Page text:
The death of the former President of India, Pranab Mukherjee has been mourned by the whole of Bangladesh.
The moving tribute paid to him by Prime Minister Sheikh Hasina as well as the countless obituaries written about him by people from across the country provide ample testimony to the high esteem with which he was held in Bangladesh.
Pranabda, as he was affectionately known by his countless friends and admirers in India and Bangladesh, made a very emotional speech at the University of Dhaka during his visit to Bangladesh in 2013. He referred to himself as a “jamai” or son-in-law of Bangladesh — his wife was from Narail in Bangladesh. He said “India and Bangladesh are interlinked like no other nations on earth. Our destinies are interwoven just like our history and geography”.
Pranabda was one of the first persons I called on after my arrival in Delhi as Bangladesh’s High Commissioner in 1992. He was the Deputy Chairman of the Planning Commission, then. What was to have been a routine half an hour courtesy call lasted for over two hours, over many cups of tea. What made a deep impression on me was Pranabda’s enormous interest in Bangladesh — he was very knowledgeable about our economy, our politics and of course, all aspects of the relations between the two countries. It was evident that he was deeply committed to strengthening relations between India and Bangladesh Pranabda told me that I should not hesitate to get in touch with him if ever I needed any help, and that we could meet, even if it was just for an informal chat.
During my three years as High Commissioner and in the 25 years thereafter, I had many meetings with Pranabda, most of which were one-on-one meetings. I was always received with enormous warmth and affection, irrespective of whether he was in the opposition or during his tenure as Commerce Minister, Defence Minister, Finance Minister, External Affairs Minister or President of the Republic of India. The meetings took place sometimes at his Ministerial office and sometimes at his home and of course after he became President, at Rashtrapati Bhavan.
Once, he was out of the country when I was visiting Delhi. I was able to reach him on the phone late at night on the eve of my departure, shortly after he had got back home. I said I had called to pay my respects and to apologise for my inability to meet him. Pranabda asked how long would it take me to get to his house. ” Twenty minutes,” I replied. He said I should come as quickly as possible. It was close to midnight. I spent more than an hour with him. When tea was served, he smiled and said “ektu mishti khaan” (please have some sweets). “. Bengali sweets were served late at night no doubt to energise the conversation. By the time I returned to my hotel it was 1.30am. Pranabda was prepared to stay up late after returning from a long trip just so that he could talk about something close to his heart — Bangladesh.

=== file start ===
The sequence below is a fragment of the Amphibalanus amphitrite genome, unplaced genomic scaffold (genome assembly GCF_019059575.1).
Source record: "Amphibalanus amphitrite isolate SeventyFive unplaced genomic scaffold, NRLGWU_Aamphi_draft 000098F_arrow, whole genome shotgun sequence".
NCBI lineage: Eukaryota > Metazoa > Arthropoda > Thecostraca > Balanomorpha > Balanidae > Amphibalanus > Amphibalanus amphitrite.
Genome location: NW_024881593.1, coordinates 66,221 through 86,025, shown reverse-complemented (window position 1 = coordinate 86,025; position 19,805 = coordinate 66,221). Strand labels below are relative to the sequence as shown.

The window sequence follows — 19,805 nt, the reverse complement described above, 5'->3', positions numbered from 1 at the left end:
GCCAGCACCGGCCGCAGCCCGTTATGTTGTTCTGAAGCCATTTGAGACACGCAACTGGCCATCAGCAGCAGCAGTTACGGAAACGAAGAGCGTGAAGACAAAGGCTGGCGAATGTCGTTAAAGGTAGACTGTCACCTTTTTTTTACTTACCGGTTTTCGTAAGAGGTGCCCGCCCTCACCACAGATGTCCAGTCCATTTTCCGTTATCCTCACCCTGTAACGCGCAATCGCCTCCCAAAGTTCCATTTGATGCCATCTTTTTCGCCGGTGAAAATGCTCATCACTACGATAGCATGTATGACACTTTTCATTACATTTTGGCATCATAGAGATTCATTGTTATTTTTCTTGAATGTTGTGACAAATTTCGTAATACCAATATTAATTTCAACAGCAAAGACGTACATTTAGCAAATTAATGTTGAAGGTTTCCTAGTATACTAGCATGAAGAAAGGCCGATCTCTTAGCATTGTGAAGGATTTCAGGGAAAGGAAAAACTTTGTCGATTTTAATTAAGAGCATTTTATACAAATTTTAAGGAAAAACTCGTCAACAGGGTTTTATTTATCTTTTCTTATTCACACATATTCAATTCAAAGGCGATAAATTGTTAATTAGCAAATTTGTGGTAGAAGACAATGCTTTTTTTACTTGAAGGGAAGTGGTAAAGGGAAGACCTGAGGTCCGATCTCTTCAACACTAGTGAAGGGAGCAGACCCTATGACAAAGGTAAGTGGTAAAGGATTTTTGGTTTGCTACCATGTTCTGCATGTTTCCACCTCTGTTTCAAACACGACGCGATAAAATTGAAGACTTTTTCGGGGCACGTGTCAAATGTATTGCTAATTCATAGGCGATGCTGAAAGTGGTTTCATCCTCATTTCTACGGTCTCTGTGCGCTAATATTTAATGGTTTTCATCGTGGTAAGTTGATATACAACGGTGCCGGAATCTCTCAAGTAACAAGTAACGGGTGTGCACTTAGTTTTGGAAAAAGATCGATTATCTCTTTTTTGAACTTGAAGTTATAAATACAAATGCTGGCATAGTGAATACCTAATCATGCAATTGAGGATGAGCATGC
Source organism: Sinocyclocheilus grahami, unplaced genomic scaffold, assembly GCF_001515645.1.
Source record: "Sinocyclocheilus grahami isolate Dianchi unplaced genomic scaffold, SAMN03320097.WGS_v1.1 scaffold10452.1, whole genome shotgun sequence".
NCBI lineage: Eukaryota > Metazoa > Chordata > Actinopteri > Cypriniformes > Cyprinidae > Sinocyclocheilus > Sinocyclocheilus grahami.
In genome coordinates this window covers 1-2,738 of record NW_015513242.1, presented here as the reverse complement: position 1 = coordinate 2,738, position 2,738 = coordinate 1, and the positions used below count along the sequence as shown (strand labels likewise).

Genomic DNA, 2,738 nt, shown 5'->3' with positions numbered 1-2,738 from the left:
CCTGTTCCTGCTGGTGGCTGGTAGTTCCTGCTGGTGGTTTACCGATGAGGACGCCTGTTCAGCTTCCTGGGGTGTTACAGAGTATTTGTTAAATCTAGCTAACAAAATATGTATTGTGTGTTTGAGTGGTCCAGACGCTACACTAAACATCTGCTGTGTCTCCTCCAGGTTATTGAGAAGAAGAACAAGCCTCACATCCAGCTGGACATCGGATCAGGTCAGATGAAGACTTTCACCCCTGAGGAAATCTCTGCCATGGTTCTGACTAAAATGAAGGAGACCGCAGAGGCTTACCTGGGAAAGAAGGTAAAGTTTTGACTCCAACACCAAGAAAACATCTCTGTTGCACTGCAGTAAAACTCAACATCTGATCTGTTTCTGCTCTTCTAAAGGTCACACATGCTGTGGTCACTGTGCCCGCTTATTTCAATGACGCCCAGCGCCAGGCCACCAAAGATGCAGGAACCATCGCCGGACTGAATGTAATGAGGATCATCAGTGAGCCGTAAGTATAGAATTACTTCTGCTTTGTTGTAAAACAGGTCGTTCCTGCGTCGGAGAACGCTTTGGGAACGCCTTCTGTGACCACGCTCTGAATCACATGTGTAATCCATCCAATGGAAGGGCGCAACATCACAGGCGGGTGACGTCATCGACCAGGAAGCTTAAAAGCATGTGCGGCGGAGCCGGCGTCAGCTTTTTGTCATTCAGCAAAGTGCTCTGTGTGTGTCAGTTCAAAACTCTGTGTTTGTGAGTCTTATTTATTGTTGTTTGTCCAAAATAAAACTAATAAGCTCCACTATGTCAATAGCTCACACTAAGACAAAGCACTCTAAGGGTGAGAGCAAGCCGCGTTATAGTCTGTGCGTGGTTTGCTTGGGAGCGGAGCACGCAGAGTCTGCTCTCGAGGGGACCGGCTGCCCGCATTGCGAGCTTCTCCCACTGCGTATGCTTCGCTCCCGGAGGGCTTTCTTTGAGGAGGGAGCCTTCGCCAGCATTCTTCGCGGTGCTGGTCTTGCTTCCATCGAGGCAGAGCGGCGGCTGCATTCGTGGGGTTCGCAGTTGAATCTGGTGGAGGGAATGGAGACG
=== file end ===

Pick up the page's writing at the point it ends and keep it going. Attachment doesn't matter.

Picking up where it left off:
Perhaps my most memorable meeting with Pranabda was at his residence in March 2010. I had taken a 12-member delegation to Delhi for the Second BEI-ORF Security Dialogue. Pranabda, at that the time Finance Minister, had offered to host a small reception for the participants. When we arrived at his residence, we were informed that he was still in Parliament. Former Indian Foreign Secretary M K Rasgotra, who was heading the ORF delegation, wondered whether it would be possible for the Finance Minister to get away from Parliament in the middle of the Budget session. That very minute a smiling Pranabda arrived and greeted us with a warm namaste.
A pandal had been set up and very elaborate arrangements had been made. Pranabda then announced that he had asked Mrs. Mukherjee to join us even though she had not been keeping well. I was told by one of his personal staff that this was a very special gesture. During the reception, he took me aside and said that it was a matter of enormous satisfaction for him to see that Indo-Bangladesh relations under Sheikh Hasina had made significant progress. He referred in particular to the improvement in security cooperation that had taken place during the past year. He said that India would reciprocate in every possible way.
Gifts were exchanged, Mrs. Mukherjee was delighted with the Jamdani sari that we had bought for her and multiple photographs were taken.
Pranabda insisted on walking me up to my car and stood and waved goodbye as we drove off. I told one of my surprised colleagues that this gesture was Pranabda’s way of demonstrating the importance he attached to India’s relations with Bangladesh.
During his many years in Cabinet, no matter which portfolio he held, Pranabda’s determination to strengthen cooperation with Bangladesh never wavered. His approach encompassed not just bilateral cooperation but also extended to regional and sub-regional cooperation. He took special interest in the expansion of trade and investment between the two countries.
Pranabda will always be fondly remembered by Bangladesh’s 165 million people as our special jamai who did so much for Bangladesh from the time of our Liberation war until his death.
This article first appeared in the print edition on September 11 under the title “Our Special Jamai.” Farooq Sobhan, the writer is Former Foreign Secretary, Bangladesh and former High Commissioner to India.